SeaWorld said the orca — the last in a generation of whales bred in confinement — was born Wednesday afternoon. The company did not immediately name the calf because the park’s veterinarians had not yet determined whether it was male or female, according to MyNews13.
The mother, 25-year-old Takara, was already pregnant when SeaWorld announced in March 2016 that it had stopped breeding its orcas. The gestation period for orcas is about 18 months.
Preparing late last month for the event, SeaWorld’s chief zoological officer, Chris Dold, told The Associated Press he expected the birth to be bittersweet, because it would be the last such event at any of the parks. But just hours after the calf was born about 3:30 p.m. EDT Wednesday, Dold said, SeaWorld staff only felt like celebrating. SeaWorld said mother and calf both appear healthy.
“These are extraordinary moments,” he said, speaking by phone while traveling to the U.S. from Abu Dhabi, where SeaWorld is developing its first new park without orcas. “It’s a tempered celebration only because we’re focused on the health of these guys.”
SeaWorld decided to stop breeding orcas, and phase out its world-famous killer whale performances by 2019, after public opinion turned against keeping orcas, dolphins and other animals in captivity for entertainment. The backlash intensified after the 2013 release of “Blackfish,” a documentary critical of SeaWorld’s orca care. It focused on the orca Tilikum, which killed trainer Dawn Brancheau in Orlando in 2010, dragging her into the pool before shocked visitors after a “Dine with Shamu” show.
Tilkum, which sired 14 calves over nearly 25 years in Orlando, died of bacterial pneumonia in January.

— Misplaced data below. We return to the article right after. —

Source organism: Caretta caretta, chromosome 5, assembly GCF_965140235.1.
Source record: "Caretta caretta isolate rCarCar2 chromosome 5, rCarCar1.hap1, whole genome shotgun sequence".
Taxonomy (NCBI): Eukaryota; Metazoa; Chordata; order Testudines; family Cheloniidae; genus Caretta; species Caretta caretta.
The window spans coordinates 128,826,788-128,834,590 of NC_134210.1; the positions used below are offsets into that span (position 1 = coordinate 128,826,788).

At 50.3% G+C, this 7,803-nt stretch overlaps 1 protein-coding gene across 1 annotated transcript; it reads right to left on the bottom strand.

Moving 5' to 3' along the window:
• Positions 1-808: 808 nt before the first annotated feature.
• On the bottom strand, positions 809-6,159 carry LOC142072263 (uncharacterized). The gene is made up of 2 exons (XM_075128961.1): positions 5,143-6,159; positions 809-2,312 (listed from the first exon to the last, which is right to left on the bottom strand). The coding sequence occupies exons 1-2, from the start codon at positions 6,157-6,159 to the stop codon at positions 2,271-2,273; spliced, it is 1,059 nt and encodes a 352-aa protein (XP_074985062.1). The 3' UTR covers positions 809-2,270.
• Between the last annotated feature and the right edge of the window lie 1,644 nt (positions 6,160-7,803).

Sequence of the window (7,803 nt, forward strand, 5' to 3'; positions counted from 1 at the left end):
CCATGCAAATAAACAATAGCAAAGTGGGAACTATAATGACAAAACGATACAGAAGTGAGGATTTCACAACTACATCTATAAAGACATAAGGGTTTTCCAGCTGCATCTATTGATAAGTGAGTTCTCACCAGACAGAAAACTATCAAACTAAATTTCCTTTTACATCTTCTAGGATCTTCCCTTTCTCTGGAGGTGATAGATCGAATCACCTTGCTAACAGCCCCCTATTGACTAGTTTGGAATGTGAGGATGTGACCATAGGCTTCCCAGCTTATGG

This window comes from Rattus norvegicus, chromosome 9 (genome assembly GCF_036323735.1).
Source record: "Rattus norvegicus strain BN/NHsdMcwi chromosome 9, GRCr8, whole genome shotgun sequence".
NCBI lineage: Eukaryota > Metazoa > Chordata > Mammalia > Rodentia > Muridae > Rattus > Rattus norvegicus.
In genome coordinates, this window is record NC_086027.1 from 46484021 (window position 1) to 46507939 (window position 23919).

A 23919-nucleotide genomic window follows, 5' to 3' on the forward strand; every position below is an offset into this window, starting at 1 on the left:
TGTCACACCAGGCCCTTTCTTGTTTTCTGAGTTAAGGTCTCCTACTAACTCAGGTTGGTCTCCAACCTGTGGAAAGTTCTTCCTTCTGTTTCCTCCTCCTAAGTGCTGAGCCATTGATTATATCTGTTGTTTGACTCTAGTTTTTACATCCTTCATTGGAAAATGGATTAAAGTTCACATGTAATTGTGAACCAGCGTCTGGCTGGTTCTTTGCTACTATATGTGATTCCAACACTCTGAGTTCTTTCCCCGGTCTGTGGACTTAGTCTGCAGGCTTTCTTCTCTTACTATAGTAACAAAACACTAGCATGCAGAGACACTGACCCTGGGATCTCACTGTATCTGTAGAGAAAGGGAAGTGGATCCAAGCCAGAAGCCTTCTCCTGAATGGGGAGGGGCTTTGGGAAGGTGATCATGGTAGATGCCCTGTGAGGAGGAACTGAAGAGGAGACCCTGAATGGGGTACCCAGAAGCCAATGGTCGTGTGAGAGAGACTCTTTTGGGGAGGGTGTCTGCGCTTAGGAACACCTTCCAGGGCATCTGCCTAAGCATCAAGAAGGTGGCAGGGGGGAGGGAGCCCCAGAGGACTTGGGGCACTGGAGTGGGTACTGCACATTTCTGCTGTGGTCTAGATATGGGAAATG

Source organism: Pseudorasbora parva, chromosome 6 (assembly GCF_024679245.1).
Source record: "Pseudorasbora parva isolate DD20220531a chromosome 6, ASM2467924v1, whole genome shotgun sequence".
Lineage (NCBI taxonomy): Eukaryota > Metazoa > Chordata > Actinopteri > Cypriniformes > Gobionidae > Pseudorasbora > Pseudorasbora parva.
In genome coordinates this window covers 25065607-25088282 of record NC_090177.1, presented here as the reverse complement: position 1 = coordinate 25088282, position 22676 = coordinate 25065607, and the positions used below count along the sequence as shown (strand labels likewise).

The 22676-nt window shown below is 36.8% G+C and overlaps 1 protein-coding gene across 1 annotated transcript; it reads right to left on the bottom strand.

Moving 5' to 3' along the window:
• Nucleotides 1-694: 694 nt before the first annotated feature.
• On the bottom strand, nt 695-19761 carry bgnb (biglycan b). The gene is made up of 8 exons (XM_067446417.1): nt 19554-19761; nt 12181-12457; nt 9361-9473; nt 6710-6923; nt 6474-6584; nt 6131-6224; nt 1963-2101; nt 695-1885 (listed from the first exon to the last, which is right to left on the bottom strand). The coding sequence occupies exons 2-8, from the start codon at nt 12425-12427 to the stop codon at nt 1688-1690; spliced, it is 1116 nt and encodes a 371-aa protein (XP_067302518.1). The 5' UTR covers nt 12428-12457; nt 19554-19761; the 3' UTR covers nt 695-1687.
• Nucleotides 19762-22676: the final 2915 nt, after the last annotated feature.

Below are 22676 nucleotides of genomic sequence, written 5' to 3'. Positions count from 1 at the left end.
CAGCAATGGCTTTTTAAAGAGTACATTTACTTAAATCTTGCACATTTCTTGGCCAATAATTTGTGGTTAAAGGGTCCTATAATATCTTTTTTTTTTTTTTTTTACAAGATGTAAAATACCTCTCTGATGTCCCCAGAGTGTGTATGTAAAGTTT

The newborn calf was sired by Kyuquot (pronounced ky YOO kit) at the San Antonio park by natural means. It brings SeaWorld’s orca population in the U.S. to 23. All the orcas are expected to remain on display and available for researchers for years to come in Orlando, San Diego and San Antonio.
SeaWorld has said it plans to introduce new “natural orca encounters” in place of theatrical shows. This summer, the San Diego park will unveil a new, educational attraction in a revamped pool, and new orca attractions eventually will follow in San Antonio and Orlando.
The calf will be visible to visitors either in the orca stadium pool at the San Antonio park or in two adjacent pools. Observations about the calf and Takara by SeaWorld trainers will be provided from the moment of birth to researchers trying to fill gaps in their data about wild killer whales.
Dold said veterinarians at the San Antonio park told him the calf was born normally — tail first — after about an hour and a half of smooth labor. Both orcas were swimming calmly, including taking breaths at the water’s surface, and trainers would be watching for the calf to begin nursing.
“Mom generally will rest but she can’t rest too much…. mom’s not holding onto the calf, but it’s riding in her slipstream, and that’s how it gets around,” Dold said. “Our expectation is that all of this will go smoothly, but we take none of that for granted.”